A little sliver of restoration

Hey, I know the Elwha river! I think we stopped there on my honeymoon. Lovely place, the Olympic Peninsula. And getting even lovelier if they are ripping out unneeded dams and restoring the rivers. There’s something so satisfying about a timelapse of a dam being demolished.

Next, restore the watershed and the salmon runs. Whatever, I’ve got to find an opportunity to relax on the peninsula someday again, before I die.

(Also on Sb)


  1. What a Maroon says

    “My honeymoon”? Were you alone, or was it just not as enjoyable for your wife?

    Dam removal is wonderful to see. Now if we can just get humans to move out of cities in deserts that were never meant to house large populations of humans (or support their agriculture)….

  2. barbarienne says

    With all this talk of breaching dams, I have an urge to netflix Force Ten From Navarone just to watch the ending.

  3. RandomReason says

    Looks to this layperson’s eye like using a crewed barge with a shovel would be an extremely dangerous way to remove a dam. Wouldn’t incremental demolition of this type weaken the dam structure and increase the risk of a sudden catastrophic collapse?

    Why not, in fact, just blow the bridge up, igniting the detonator from a safe distance? I assume this has something to do with not wanting a flash flood of liberated water. But I know many smaller dams are removed in exactly that way.

    Does anyone know why it was done in this way?

    (regardless, it is a wonderful thing to see, and heartening to know it is an ongoing trend).

  4. JohnnieCanuck says

    My wife and I did the same visit, about the same time. We took the ferry from Victoria to Port Angeles. My strongest memory is the name of the small town, Sequim. On first seeing it written, I thought it must be pronounced like ‘sequin’ but with an ‘m’.

    Not so. It’s ‘Skwim’, rhymes with swim. Then, it seems I’m always doing that. Ar-Kansas is just the way a pirate would pronounce Kansas, no?

  5. freebird says

    As a Pacific Northwesterner, I’ve been to the dam and it was explained to me that several million cubic feet of sediment have accumulated behind the dam in the last century, and blowing up the dam (as cool as I think that would look) would empty that sediment all over the Elwha River basin, destroying miles of habitats, including the beach where it eventually empties into the Strait of Jaun de Fuca.

  6. says

    I camped on the Elwha back in 1999. The peninsula is indeed lovely (especially if you like moss), but unfortunately my dominant memory is of a campground with postage stamp-sized campsites and dozens of people driving through at midnight shining their damn headlights on my tent.
    That’s people, though. Always ruining things.

  7. carolw says

    And now they can find all the bodies dumped in the lake (at least that’s what happens here when the lakes get low).

  8. RandomReason says

    Thanks, freebird! Makes sense.

    Now, perhaps some civil engineer can explain how the dam integrity wasn’t compromised by eating away at it the way the video shows, leading to a catastrophic failure (especially if there was so much accumulated sediment applying pressure to it in addition to the water).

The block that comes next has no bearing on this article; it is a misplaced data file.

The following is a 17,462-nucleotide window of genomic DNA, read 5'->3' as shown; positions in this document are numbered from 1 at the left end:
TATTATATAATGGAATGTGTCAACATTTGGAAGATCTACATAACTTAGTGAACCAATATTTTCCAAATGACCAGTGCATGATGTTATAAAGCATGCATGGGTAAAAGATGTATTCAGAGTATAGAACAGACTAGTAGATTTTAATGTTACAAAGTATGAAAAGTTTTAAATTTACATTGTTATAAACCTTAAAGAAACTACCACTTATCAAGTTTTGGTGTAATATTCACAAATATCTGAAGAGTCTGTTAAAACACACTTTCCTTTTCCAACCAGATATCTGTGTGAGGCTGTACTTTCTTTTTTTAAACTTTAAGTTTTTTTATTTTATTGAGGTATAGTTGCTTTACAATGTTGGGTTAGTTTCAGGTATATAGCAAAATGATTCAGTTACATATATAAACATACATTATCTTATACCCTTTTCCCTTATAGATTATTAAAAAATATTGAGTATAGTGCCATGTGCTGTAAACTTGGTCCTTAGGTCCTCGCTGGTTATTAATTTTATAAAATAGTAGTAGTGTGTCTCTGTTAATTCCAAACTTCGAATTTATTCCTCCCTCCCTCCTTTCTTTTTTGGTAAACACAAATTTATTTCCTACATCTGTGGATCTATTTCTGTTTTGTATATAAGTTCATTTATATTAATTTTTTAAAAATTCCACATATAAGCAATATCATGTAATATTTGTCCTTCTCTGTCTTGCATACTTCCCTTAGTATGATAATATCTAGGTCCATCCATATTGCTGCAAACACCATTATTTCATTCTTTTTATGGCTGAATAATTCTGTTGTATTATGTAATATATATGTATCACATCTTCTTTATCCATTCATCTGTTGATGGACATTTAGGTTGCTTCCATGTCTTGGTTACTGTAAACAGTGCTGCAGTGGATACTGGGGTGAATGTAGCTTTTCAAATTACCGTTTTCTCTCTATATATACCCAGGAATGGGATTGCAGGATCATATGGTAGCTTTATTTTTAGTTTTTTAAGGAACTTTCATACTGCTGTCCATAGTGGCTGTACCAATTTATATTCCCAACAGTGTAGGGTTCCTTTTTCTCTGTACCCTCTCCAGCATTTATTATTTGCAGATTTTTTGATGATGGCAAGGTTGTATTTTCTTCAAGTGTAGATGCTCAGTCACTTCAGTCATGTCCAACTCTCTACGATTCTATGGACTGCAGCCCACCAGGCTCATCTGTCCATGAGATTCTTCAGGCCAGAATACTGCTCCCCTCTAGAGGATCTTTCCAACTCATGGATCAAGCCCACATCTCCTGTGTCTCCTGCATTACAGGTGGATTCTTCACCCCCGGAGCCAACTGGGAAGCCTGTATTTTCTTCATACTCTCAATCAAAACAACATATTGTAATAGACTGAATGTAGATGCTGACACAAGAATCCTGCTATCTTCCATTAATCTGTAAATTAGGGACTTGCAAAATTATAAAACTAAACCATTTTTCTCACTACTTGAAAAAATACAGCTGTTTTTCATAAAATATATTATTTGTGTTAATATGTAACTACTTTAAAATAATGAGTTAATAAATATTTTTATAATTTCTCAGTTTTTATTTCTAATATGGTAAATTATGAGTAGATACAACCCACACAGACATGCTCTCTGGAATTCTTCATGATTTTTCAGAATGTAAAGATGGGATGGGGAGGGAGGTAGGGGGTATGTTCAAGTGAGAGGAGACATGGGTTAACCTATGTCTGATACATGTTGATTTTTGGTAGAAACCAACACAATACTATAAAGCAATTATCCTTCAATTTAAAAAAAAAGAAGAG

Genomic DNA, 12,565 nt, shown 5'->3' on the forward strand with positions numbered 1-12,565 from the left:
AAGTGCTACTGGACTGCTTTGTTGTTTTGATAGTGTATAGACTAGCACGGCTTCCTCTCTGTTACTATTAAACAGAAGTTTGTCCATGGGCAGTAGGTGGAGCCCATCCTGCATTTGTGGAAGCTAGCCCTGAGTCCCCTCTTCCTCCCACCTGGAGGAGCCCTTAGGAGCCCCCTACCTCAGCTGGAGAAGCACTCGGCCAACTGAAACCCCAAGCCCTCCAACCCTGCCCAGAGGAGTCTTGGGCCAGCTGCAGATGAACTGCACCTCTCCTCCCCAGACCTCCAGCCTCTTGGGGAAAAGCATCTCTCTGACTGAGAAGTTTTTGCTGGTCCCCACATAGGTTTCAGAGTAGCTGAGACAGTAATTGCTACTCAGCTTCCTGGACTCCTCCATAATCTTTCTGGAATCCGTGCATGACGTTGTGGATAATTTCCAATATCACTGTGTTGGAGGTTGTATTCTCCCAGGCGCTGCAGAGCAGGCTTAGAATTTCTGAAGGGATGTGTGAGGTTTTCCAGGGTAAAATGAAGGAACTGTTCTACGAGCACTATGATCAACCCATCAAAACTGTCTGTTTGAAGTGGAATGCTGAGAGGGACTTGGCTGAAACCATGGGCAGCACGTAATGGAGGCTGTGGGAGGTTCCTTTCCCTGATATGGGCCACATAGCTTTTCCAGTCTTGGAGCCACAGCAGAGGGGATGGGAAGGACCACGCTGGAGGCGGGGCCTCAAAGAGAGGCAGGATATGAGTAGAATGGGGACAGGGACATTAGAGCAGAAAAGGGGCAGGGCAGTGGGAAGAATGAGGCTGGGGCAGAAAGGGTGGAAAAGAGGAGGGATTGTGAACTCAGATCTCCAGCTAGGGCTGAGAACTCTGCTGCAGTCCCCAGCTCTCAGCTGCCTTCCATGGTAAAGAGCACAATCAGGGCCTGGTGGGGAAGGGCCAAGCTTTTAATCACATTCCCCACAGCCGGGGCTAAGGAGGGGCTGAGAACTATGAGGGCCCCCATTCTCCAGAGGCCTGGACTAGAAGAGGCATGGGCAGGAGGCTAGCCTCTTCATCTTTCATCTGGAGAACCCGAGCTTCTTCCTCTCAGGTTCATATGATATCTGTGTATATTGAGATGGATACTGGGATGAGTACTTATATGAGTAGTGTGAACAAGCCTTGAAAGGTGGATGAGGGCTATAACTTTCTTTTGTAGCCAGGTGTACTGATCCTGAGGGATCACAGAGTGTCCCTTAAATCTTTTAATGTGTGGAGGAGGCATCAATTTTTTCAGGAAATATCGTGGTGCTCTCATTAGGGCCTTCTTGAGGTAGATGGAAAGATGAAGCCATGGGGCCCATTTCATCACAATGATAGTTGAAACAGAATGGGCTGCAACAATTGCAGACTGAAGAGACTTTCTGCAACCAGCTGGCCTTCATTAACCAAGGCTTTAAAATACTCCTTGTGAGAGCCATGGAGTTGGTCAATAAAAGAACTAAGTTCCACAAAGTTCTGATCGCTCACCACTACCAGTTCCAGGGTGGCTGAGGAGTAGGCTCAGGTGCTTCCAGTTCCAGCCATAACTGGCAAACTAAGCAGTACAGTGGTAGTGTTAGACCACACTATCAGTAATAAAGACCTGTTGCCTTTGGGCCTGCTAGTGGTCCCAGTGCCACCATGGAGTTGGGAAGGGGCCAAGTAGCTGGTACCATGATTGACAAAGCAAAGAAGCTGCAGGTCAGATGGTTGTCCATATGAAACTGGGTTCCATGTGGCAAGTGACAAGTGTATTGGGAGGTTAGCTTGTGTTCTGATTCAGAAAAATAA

Just fascinated at the physics behind this, I’m sure it was the right way do do it in this case.

  9. sandiseattle says

    my school took a trip out to this dam when I was in the 1st grade I am told. (second hand info from my pops, I have no memory of the 1st grade.) Cool vid, happy it worked on my machine (freekin DSL :( )

    JohnnieCanuck: Sequim is only the beginning of the weird/odd name list in WA, I shall always chuckle at “Chuckanut Road” and “Useless Bay”. (“Useless Bay” btw is only one of several bays named that way as I understand.)

  10. sandiseattle says

    Matt @ 17:

    But that can’t be so, the world is scheduled to end next yr :-)

  11. fastlane says


    Looks to this layperson’s eye like using a crewed barge with a shovel would be an extremely dangerous way to remove a dam. Wouldn’t incremental demolition of this type weaken the dam structure and increase the risk of a sudden catastrophic collapse?

    Disclaimer: I’m an aircraft structures engineer, not a civil engineer, but I would think the way they are doing is done for a reason, it’s probably proven reliable.

    From a pure statics point of view, if you demolish the top of a structure, that’s where it’s carrying the least load. As the water spills over, the load lessens even more, allowing larger parts of the top to be demolished…to let more water spill over, etc. As the structure gets demolished in this way, the loadbearing weight of it’s own structure is being reduced, as well as the less weight/pressure as the water lowers, so it seems like a quite safe manner of doing the demolition.

  12. RFW says

    To quote Steve Jobs’ final words in a different and much more cheerful context: oh wow! oh wow! oh wow! It’s such a pleasure to get good news on Pharyngula instead of more reports of religious madness.

    I also watched the video of the removal of the Gold Ray dam on the Rogue River in southern Oregon. Pretty skookum excavators they were using! An old wood-stave storm sewer running across my property was reconstructed and enlarged using modern materials, and it was a treat to watch the big excavator (big but nowhere near as big as at Gold Ray) at work. The guys who run those machines are real artists.

    Lots of other cool videos on dam removal at YooToob.

  13. JohnnieCanuck says

    Wow, skookum, useless as a place name and the Pacific Northwest, all in one set of comments.

    From the old Chinook trading language of the Puget Sound/Georgia Strait area, we inherited skookum, meaning strong and chuk meaning water. I live near the Skookumchuk tidal rapids and over on the mainland, there is Cultus Lake, which translated from the Chinook means useless.